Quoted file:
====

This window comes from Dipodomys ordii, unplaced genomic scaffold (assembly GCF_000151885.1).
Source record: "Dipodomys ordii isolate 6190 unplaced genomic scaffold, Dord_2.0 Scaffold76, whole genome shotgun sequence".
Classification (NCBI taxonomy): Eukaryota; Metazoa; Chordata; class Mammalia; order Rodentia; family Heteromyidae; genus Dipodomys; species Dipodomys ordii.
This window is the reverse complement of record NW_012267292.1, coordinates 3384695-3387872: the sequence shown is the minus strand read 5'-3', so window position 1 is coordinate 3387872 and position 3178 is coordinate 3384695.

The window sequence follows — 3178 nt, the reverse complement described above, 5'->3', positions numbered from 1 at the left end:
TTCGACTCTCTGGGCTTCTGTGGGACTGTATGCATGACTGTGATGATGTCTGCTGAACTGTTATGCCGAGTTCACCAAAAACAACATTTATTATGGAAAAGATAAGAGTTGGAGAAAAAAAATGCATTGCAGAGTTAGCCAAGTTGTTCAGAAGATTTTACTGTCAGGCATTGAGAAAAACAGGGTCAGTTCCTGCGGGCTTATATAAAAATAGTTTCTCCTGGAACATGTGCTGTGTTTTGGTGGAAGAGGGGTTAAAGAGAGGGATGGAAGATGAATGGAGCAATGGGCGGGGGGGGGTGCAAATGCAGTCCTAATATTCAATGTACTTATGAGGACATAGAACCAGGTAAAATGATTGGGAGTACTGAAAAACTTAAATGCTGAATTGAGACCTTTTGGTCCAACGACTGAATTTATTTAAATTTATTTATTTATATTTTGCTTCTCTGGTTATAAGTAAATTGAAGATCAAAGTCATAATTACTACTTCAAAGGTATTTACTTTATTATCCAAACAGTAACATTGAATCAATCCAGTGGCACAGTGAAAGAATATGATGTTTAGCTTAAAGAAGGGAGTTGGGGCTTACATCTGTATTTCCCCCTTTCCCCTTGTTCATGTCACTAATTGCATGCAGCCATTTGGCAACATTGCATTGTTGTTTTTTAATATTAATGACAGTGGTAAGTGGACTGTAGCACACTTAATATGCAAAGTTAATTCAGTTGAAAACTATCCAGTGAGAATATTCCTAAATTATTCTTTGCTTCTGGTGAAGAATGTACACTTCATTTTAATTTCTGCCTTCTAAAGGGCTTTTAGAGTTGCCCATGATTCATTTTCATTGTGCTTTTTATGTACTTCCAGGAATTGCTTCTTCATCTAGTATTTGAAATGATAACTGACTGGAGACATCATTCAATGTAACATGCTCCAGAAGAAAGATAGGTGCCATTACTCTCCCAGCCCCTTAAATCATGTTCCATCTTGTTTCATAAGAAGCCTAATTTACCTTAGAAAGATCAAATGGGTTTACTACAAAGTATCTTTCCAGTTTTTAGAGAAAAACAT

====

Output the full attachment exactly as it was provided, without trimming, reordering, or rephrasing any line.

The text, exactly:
This window comes from Dipodomys ordii, unplaced genomic scaffold (assembly GCF_000151885.1).
Source record: "Dipodomys ordii isolate 6190 unplaced genomic scaffold, Dord_2.0 Scaffold76, whole genome shotgun sequence".
Classification (NCBI taxonomy): Eukaryota; Metazoa; Chordata; class Mammalia; order Rodentia; family Heteromyidae; genus Dipodomys; species Dipodomys ordii.
This window is the reverse complement of record NW_012267292.1, coordinates 3384695-3387872: the sequence shown is the minus strand read 5'-3', so window position 1 is coordinate 3387872 and position 3178 is coordinate 3384695.

The window sequence follows — 3178 nt, the reverse complement described above, 5'->3', positions numbered from 1 at the left end:
TTCGACTCTCTGGGCTTCTGTGGGACTGTATGCATGACTGTGATGATGTCTGCTGAACTGTTATGCCGAGTTCACCAAAAACAACATTTATTATGGAAAAGATAAGAGTTGGAGAAAAAAAATGCATTGCAGAGTTAGCCAAGTTGTTCAGAAGATTTTACTGTCAGGCATTGAGAAAAACAGGGTCAGTTCCTGCGGGCTTATATAAAAATAGTTTCTCCTGGAACATGTGCTGTGTTTTGGTGGAAGAGGGGTTAAAGAGAGGGATGGAAGATGAATGGAGCAATGGGCGGGGGGGGGTGCAAATGCAGTCCTAATATTCAATGTACTTATGAGGACATAGAACCAGGTAAAATGATTGGGAGTACTGAAAAACTTAAATGCTGAATTGAGACCTTTTGGTCCAACGACTGAATTTATTTAAATTTATTTATTTATATTTTGCTTCTCTGGTTATAAGTAAATTGAAGATCAAAGTCATAATTACTACTTCAAAGGTATTTACTTTATTATCCAAACAGTAACATTGAATCAATCCAGTGGCACAGTGAAAGAATATGATGTTTAGCTTAAAGAAGGGAGTTGGGGCTTACATCTGTATTTCCCCCTTTCCCCTTGTTCATGTCACTAATTGCATGCAGCCATTTGGCAACATTGCATTGTTGTTTTTTAATATTAATGACAGTGGTAAGTGGACTGTAGCACACTTAATATGCAAAGTTAATTCAGTTGAAAACTATCCAGTGAGAATATTCCTAAATTATTCTTTGCTTCTGGTGAAGAATGTACACTTCATTTTAATTTCTGCCTTCTAAAGGGCTTTTAGAGTTGCCCATGATTCATTTTCATTGTGCTTTTTATGTACTTCCAGGAATTGCTTCTTCATCTAGTATTTGAAATGATAACTGACTGGAGACATCATTCAATGTAACATGCTCCAGAAGAAAGATAGGTGCCATTACTCTCCCAGCCCCTTAAATCATGTTCCATCTTGTTTCATAAGAAGCCTAATTTACCTTAGAAAGATCAAATGGGTTTACTACAAAGTATCTTTCCAGTTTTTAGAGAAAAACAT